August 3 and 6, 2016
Mark O’Bryan hosted two yard tour gatherings in August. Marsha Gebhardt welcomed 28 members and four guests on August 3, and Wes Boshart welcomed 10 members and four guests on Saturday, August 6.
Mark and his family moved into their home in 2000. During their first years, they built a garage with Mark’s business office above it, added an addition to the house, and installed a geothermal energy system to heat and cool the house. Though they expanded the house by 65%, the efficient energy system provides a 50% decrease in peak energy costs.
It was only after these major projects that Mark began working in the yard. He began by removing large amounts of invasive honeysuckle (Lonicera maackii) which covered the back property line, and English ivy (Hedera helix) and bermuda grass (Cynodon dactylon) from the front yard. Then planting began. He started by planting iris from his mother. He quickly learned that native plants provide wildlife benefits and are longer lived that non-natives.
When cardinal flowers (Lobelia cardinalis) bloom, the hummingbirds arrive. Monarch butterflies are attracted to the marsh milkweed (Asclepias incarnata). Food plants include native hazelnut (Corylus americana), blackberries (Rubus ursinus), and cherries (Prunus serotina).
Mark grinds up all of his yard waste with an electric mower and places it along back property line to create mulch. He is amazed at the number of toads and insects that live in the mulch. Each spring his family is treated to a toad chorus. Other notable wildlife includes barred owls, turkey vultures, Cooper’s hawks, red fox, opossum, and many butterflies.
A major challenge has been run off from two neighbors’ expansive driveways and turf lawns. Heavy rainfall causes a fast rush of water through the back of the O’Bryan property. Mark has created mounds of 4 inch high micro-berms that slow and control the water crossing the yard. Plants, mulch, and a series of seven small berms and basins slow the water flow and hold it on site. The results are that within a few hours, water percolates into the soil.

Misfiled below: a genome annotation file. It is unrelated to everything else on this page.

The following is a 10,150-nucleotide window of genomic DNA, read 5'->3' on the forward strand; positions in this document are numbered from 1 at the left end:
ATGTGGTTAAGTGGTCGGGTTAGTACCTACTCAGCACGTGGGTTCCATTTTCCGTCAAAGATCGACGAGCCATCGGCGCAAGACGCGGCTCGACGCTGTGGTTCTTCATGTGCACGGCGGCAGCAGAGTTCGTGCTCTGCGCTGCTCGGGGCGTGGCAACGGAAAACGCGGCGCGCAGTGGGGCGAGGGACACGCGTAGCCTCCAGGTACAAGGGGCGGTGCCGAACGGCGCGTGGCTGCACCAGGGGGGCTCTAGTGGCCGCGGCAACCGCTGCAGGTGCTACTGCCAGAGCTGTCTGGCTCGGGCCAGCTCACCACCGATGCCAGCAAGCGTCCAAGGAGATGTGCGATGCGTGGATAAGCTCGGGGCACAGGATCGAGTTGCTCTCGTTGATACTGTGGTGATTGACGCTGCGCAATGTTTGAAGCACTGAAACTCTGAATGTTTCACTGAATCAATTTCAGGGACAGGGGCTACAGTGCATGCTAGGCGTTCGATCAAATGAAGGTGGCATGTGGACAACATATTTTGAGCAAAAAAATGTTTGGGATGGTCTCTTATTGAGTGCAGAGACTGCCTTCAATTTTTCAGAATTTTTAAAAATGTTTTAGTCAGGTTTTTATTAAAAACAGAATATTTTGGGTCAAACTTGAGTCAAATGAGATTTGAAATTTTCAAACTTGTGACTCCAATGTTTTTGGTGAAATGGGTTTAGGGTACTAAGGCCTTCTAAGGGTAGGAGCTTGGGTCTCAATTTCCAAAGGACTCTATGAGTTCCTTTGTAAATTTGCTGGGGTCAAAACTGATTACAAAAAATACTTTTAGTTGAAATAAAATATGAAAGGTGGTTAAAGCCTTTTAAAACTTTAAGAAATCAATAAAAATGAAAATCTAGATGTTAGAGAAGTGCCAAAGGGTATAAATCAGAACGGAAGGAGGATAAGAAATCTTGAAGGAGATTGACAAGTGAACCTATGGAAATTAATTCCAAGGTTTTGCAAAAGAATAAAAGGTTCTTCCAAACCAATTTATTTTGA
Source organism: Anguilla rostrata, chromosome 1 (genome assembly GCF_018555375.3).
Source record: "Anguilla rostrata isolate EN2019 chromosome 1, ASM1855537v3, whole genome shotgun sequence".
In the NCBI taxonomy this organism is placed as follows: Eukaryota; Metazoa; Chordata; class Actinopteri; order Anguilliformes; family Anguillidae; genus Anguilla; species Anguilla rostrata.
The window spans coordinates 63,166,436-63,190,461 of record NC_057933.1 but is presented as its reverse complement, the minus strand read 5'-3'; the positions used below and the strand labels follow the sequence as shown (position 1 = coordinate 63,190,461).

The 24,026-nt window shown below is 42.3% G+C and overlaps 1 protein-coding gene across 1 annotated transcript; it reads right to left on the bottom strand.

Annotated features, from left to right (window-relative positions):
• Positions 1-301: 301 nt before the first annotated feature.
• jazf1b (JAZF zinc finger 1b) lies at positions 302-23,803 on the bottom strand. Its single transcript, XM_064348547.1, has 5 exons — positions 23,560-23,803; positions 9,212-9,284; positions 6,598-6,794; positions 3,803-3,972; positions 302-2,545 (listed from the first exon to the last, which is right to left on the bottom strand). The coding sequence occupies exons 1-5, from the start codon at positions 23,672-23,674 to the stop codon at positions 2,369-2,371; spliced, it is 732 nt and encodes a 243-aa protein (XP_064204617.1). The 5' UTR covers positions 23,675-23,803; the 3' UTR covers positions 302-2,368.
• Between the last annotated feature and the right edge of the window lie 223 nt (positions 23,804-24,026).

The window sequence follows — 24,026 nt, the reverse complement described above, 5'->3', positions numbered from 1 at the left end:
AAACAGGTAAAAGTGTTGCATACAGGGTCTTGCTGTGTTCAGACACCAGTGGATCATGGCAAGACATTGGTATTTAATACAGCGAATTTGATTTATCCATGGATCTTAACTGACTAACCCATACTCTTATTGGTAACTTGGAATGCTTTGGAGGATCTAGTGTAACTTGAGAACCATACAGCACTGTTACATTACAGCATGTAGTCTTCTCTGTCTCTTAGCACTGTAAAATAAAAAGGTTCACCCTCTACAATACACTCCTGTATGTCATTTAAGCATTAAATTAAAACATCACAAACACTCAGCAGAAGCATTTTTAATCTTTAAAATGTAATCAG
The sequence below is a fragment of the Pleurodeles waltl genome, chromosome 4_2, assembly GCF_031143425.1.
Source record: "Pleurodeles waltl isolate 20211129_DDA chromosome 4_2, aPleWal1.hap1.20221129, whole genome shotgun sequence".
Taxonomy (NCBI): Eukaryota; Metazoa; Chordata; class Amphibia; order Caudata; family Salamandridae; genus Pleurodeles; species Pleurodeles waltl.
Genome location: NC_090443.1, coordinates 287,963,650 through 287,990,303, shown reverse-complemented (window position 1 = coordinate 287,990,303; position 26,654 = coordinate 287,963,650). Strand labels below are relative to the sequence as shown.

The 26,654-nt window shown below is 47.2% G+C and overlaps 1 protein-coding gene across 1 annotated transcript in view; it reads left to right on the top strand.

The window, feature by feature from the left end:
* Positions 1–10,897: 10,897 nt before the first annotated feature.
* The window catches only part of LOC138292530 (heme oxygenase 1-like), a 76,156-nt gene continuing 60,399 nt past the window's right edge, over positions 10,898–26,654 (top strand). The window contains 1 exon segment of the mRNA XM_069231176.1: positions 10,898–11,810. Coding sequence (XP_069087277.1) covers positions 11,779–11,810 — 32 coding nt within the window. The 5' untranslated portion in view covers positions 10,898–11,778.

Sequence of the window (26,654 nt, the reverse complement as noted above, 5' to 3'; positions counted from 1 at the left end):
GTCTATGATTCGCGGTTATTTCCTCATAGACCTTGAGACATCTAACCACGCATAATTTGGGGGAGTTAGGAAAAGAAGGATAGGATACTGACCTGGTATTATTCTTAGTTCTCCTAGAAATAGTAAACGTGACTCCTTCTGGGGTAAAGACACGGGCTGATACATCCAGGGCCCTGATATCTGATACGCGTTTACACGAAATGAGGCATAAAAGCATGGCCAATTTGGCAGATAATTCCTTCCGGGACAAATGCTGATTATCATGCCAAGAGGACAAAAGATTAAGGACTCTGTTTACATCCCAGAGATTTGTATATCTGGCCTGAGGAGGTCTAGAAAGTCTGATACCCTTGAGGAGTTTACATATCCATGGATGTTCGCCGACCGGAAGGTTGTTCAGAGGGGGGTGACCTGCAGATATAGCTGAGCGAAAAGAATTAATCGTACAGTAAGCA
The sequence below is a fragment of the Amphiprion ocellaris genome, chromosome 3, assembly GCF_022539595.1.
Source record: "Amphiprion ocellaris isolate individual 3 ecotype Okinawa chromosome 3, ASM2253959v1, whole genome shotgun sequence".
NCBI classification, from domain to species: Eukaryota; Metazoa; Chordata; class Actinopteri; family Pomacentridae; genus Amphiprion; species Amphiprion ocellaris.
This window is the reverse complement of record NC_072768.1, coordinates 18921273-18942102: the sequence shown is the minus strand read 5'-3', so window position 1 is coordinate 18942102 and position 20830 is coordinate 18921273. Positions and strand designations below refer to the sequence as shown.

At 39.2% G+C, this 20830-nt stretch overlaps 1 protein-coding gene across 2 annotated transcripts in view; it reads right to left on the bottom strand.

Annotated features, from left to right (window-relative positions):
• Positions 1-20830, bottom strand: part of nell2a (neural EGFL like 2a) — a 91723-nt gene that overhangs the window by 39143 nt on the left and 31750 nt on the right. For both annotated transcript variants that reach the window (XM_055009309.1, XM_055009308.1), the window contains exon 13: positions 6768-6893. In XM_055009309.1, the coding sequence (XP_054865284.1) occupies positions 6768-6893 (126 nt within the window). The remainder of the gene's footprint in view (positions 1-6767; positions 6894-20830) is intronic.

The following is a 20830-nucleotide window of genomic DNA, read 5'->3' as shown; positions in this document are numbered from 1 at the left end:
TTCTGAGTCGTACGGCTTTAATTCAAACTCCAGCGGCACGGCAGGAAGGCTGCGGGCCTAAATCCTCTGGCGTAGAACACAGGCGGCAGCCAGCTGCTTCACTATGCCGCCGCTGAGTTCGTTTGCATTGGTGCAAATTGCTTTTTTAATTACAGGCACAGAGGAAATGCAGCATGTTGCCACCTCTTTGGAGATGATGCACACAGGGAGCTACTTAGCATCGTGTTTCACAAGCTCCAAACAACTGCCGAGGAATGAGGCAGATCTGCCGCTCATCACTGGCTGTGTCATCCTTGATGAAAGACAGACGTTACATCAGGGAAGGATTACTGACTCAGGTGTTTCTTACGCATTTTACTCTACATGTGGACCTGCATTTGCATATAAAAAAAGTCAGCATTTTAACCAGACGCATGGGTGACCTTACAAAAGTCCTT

On another side of Mark’s property is the constant challenge of exotic, invasive bamboo (Bambusa vulgaris) that was planted on the neighbor’s property line in the 1990s. It grows so fast and tall that is creates a constant maintenance issue. It’s roots soak up so much water that an American elm (Ulmus americana), a maple tree (Acer rubrum), and two large pines have died from lack of water. Although the bamboo plants are one-half the property length, it’s root system spreads the entire length of Mark’s property of 116 feet. Mark hopes to negotiate with the neighbor to have the bamboo removed by backhoe.
The property is certified gold by St. Louis Audubon’s Bring Conservation Home program.
Mark offered several species of extra seedlings from his yard.
Shaw Wildflower Market – September 9
This annual event is held in the Shaw Nature Reserve’s Whitmire Wildflower Garden 4:00 – 7:30 p.m. Shop for locally produced native plants, foods, and crafts. Also, experts will answer your native gardening questions.
Native Plant Expo and Sale – September 24
St. Louis Audubon’s Bring Conservation Home program will sponsor a plant swap and sale on September 24, 9:00 a.m. to 2:00 p.m. at Schlafly Bottleworks in Maplewood, MO.
Recorded by: Fran Glass, Secretary
Photos by: Dawn Weber